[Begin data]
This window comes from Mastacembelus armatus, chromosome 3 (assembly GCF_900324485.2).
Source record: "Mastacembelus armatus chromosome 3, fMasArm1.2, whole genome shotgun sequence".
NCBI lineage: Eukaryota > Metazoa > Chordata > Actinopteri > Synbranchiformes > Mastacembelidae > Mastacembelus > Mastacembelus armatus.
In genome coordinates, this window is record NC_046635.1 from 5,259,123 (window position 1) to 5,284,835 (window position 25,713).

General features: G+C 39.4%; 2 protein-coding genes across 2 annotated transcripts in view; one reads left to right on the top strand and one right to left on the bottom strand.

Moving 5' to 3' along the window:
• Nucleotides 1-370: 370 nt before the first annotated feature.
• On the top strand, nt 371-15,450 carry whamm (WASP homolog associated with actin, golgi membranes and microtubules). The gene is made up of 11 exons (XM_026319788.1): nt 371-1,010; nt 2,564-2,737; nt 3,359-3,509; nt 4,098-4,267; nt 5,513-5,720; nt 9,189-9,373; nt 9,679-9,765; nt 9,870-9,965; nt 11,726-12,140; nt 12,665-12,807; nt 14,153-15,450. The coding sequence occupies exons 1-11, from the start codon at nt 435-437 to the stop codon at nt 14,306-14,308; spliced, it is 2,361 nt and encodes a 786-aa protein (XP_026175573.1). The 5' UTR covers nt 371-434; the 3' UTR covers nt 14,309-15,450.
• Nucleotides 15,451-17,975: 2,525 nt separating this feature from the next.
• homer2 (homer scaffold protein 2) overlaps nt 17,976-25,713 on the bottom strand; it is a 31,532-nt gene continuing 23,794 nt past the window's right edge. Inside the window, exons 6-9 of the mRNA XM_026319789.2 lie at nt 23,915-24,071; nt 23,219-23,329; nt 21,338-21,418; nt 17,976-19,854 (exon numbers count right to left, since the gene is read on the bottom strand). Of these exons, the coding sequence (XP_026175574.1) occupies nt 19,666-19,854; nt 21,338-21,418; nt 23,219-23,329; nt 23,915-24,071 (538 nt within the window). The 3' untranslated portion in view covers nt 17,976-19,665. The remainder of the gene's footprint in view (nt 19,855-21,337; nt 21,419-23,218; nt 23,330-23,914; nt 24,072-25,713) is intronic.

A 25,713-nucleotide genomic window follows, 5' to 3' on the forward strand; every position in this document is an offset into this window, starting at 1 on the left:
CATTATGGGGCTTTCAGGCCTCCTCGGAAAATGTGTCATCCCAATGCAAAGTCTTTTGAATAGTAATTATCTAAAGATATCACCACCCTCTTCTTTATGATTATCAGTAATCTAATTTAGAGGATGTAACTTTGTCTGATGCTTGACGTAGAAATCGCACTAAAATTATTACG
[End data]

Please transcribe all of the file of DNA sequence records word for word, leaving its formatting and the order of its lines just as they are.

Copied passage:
This window comes from Mastacembelus armatus, chromosome 3 (assembly GCF_900324485.2).
Source record: "Mastacembelus armatus chromosome 3, fMasArm1.2, whole genome shotgun sequence".
NCBI lineage: Eukaryota > Metazoa > Chordata > Actinopteri > Synbranchiformes > Mastacembelidae > Mastacembelus > Mastacembelus armatus.
In genome coordinates, this window is record NC_046635.1 from 5,259,123 (window position 1) to 5,284,835 (window position 25,713).

General features: G+C 39.4%; 2 protein-coding genes across 2 annotated transcripts in view; one reads left to right on the top strand and one right to left on the bottom strand.

Moving 5' to 3' along the window:
• Nucleotides 1-370: 370 nt before the first annotated feature.
• On the top strand, nt 371-15,450 carry whamm (WASP homolog associated with actin, golgi membranes and microtubules). The gene is made up of 11 exons (XM_026319788.1): nt 371-1,010; nt 2,564-2,737; nt 3,359-3,509; nt 4,098-4,267; nt 5,513-5,720; nt 9,189-9,373; nt 9,679-9,765; nt 9,870-9,965; nt 11,726-12,140; nt 12,665-12,807; nt 14,153-15,450. The coding sequence occupies exons 1-11, from the start codon at nt 435-437 to the stop codon at nt 14,306-14,308; spliced, it is 2,361 nt and encodes a 786-aa protein (XP_026175573.1). The 5' UTR covers nt 371-434; the 3' UTR covers nt 14,309-15,450.
• Nucleotides 15,451-17,975: 2,525 nt separating this feature from the next.
• homer2 (homer scaffold protein 2) overlaps nt 17,976-25,713 on the bottom strand; it is a 31,532-nt gene continuing 23,794 nt past the window's right edge. Inside the window, exons 6-9 of the mRNA XM_026319789.2 lie at nt 23,915-24,071; nt 23,219-23,329; nt 21,338-21,418; nt 17,976-19,854 (exon numbers count right to left, since the gene is read on the bottom strand). Of these exons, the coding sequence (XP_026175574.1) occupies nt 19,666-19,854; nt 21,338-21,418; nt 23,219-23,329; nt 23,915-24,071 (538 nt within the window). The 3' untranslated portion in view covers nt 17,976-19,665. The remainder of the gene's footprint in view (nt 19,855-21,337; nt 21,419-23,218; nt 23,330-23,914; nt 24,072-25,713) is intronic.

A 25,713-nucleotide genomic window follows, 5' to 3' on the forward strand; every position in this document is an offset into this window, starting at 1 on the left:
CATTATGGGGCTTTCAGGCCTCCTCGGAAAATGTGTCATCCCAATGCAAAGTCTTTTGAATAGTAATTATCTAAAGATATCACCACCCTCTTCTTTATGATTATCAGTAATCTAATTTAGAGGATGTAACTTTGTCTGATGCTTGACGTAGAAATCGCACTAAAATTATTACG